In a recent revelation from the latest Audit General Report, the Ministry of Foreign Affairs in Sri Lanka is under intense scrutiny for its alleged negligence in fulfilling its mission to promote and safeguard the country’s national aspirations in line with the foreign policy. The report sheds light on significant audit observations that highlight critical shortcomings, financial mismanagement, and a failure to address the well-being of Sri Lankans abroad.
According to the audit, the Ministry of Foreign Affairs oversees a vast network of sixty (60) Sri Lankan missions and embassies worldwide, with the responsibility of maintaining friendly relations with all countries. Despite a parliamentary allocation of Rs. 17,860 million in 2022 to carry out these crucial tasks, only Rs. 14,798 million had been utilized by the end of the year.
One of the glaring issues brought to light by the report is the non-payment of compensation to Sri Lankans who have suffered abroad. Shockingly, cases date back over a decade, with instances of an employee in Saudi Arabia becoming fully disabled in 2012 without receiving compensation. Moreover, a female employee in Kuwait had her internal organs removed ten years after her death, yet the embassy failed to investigate the possibility of compensation. Another case involves a domestic worker in Kuwait who died in 2011 under suspicious circumstances, with allegations of organ removal, but the embassy has failed to obtain necessary reports even after 11 years.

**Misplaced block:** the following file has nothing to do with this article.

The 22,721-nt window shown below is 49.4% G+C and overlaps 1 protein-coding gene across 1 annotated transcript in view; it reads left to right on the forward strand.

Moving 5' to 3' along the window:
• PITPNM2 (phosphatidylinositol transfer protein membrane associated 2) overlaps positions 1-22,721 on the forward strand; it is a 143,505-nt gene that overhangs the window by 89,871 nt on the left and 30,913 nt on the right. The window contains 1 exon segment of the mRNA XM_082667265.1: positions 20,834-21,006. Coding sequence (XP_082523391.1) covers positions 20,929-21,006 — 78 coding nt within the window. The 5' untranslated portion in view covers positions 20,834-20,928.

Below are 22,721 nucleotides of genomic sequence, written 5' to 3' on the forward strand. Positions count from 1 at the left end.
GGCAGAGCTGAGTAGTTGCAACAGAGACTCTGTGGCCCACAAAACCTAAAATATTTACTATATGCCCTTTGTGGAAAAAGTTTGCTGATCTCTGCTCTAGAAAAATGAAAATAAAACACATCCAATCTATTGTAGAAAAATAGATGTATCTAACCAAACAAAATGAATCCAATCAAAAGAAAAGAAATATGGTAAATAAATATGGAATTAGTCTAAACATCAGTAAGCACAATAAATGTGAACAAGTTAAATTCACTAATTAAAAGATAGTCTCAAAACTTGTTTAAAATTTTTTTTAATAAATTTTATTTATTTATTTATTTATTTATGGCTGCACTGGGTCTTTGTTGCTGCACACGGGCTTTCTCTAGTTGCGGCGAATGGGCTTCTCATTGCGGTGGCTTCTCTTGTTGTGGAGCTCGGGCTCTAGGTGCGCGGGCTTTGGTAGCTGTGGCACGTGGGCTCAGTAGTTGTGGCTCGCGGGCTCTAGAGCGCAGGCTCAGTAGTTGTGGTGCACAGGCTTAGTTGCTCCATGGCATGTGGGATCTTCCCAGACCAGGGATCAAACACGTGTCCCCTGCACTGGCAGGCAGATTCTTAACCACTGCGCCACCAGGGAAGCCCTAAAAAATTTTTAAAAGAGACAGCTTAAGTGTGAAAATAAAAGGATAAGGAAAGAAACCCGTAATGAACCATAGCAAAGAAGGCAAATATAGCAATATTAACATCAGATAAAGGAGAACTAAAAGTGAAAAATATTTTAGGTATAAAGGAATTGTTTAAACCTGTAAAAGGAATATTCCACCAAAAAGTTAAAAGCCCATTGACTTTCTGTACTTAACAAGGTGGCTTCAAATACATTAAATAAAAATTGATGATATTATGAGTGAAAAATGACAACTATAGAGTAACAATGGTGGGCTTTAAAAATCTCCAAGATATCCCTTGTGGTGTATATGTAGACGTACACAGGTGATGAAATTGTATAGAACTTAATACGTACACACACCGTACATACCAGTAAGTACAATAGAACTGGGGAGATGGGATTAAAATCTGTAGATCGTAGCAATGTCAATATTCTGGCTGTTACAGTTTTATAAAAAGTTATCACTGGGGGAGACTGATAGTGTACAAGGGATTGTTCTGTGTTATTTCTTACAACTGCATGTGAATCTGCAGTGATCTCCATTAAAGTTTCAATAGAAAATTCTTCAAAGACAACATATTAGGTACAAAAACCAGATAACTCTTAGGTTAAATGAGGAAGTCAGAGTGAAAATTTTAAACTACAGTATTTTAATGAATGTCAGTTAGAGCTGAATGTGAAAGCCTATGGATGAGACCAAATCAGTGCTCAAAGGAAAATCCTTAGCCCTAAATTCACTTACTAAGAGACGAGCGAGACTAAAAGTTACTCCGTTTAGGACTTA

Another pressing concern is the non-settlement of imprests, with an unsettled advance balance of Rs. 450.49 million. The report reveals that housing security deposits, totaling Rs. 56 million, were not utilized for foreign mission staff. Additionally, Rs. 319 million, meant for housing security deposits, remains outstanding, with Rs. 63 million in 108 deposits for houses where mission staff have not settled.
The report also highlights assets mismanagement, with the Sri Lankan Ambassador’s residence in Sweden and the High Commission’s residence in Kenya being out of use since 2012 and 2014, respectively. During the year under review, Rs. 55.58 million was spent on office rent due to these buildings being under renovation and not in use.
These revelations raise serious questions about the Ministry’s ability to fulfill its crucial role in promoting Sri Lanka’s national aspirations and maintaining a responsible position in the international community. The public demands accountability and immediate corrective action to address these lapses in the Ministry of Foreign Affairs’ oversight.